Imagine an apartment. You see a living room with white walls, a tan couch, matching coffee table, and coherent artwork on the wall.
Now imagine another apartment. You see blue walls, a dark green couch, white coffee table, a poster of Sammy Davis, Jr. in black and white as well as a printed canvas of a beach scene.
Which of those mental pictures feels the most mature? How about most competent? Trustworthy?
Why? Because one of them looks intentional and provides a consistent feeling while the other is haphazard and mixed.
Treat your brand like the former.
With companies like Uber, Medium, Squarespace, Dashlane, Zapier, Mailchimp, Postmates and the like bringing in millions of dollars a month, it's easy to get envious. They have it all, they have it now, why can't you?
We see these companies from their highlight reels. We don't see the hours put in to create their MVP, the number of times they were told "no" after a investor pitch, or how they too fell into the same boat of wanting it all right now. The truth is, you cannot let your brand fall victim to this. Comparing your software startup to ones that have been around for years is unfair. It's unfair to the work you're doing and it will set you up to be disappointed.
In building your brand, you'll want to do many things. You'll want multiple offerings, to touch multiple markets, and impact multiple user groups.
Help a specific group of people do something specific. Something that will help change their life, earn their trust, and get you past the first step in building a brand that can stand shoulder to shoulder with those you admire.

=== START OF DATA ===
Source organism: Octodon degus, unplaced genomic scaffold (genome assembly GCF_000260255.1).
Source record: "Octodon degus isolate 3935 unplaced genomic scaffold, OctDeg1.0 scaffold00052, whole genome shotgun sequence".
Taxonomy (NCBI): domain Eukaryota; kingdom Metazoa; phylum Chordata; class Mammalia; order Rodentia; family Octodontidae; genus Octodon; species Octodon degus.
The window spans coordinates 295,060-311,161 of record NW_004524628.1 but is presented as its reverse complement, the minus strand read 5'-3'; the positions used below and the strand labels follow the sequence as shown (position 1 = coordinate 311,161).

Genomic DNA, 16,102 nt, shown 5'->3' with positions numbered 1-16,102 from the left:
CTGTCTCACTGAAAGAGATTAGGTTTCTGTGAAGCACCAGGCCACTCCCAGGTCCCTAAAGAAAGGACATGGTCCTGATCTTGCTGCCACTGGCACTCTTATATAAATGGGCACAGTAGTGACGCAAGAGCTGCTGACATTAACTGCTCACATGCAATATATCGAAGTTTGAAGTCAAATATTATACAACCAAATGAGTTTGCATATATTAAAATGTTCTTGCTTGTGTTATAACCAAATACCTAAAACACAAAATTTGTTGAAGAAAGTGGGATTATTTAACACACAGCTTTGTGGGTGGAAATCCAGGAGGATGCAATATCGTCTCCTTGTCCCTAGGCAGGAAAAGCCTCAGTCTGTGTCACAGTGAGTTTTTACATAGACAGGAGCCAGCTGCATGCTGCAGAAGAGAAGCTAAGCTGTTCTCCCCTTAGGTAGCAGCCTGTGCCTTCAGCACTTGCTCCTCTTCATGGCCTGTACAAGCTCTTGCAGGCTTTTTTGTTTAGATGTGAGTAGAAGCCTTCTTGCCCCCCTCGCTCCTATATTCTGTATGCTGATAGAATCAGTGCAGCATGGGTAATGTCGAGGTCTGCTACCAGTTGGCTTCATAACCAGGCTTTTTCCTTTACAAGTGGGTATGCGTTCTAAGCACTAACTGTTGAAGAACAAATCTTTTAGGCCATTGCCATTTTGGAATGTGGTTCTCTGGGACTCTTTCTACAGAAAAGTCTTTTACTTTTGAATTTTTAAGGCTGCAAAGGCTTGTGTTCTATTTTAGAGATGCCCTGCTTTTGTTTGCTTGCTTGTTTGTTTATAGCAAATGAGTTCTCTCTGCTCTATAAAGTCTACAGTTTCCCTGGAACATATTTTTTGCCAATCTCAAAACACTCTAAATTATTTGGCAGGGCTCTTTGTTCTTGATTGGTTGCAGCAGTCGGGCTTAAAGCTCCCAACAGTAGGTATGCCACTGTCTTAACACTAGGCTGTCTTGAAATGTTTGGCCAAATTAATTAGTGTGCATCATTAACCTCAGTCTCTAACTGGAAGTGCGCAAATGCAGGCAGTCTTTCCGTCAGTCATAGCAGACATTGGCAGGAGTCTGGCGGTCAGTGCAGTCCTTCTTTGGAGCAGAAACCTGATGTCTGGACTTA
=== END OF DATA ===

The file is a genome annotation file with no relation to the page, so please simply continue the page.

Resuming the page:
If you want to get there, take the steps one at a time. Otherwise you will fall. To put it into perspective, here are the founding years for all of the companies above:
I normally work from home and, for the most part, it's pretty easy for me to get into a groove. But there are some days, especially during the COVID-19 quarantining, that make it difficult.
Specifically because the elements of my routine are barred. New floors are being installed in my house so there are quite a few construction workers here playing music, hammering in pieces of flooring, and moving around. My desk is in pieces and all of the furniture is scattered. Even the garage where I normally do workouts in the morning is unavailable.
In short, I'm in a massive deviation from my routine and it is taking a toll on my effectiveness. But, there is a silver lining in that it has never been more obvious the kind of routine I need to function at my peak.
What does this have to do with branding? Well, you can understand what you want for your brand by understanding what you don't want. By cross-examining your competitors, other brands, or even something as granular as aesthetic, sometimes the fastest way to understand what you want to become is to discover the opposite.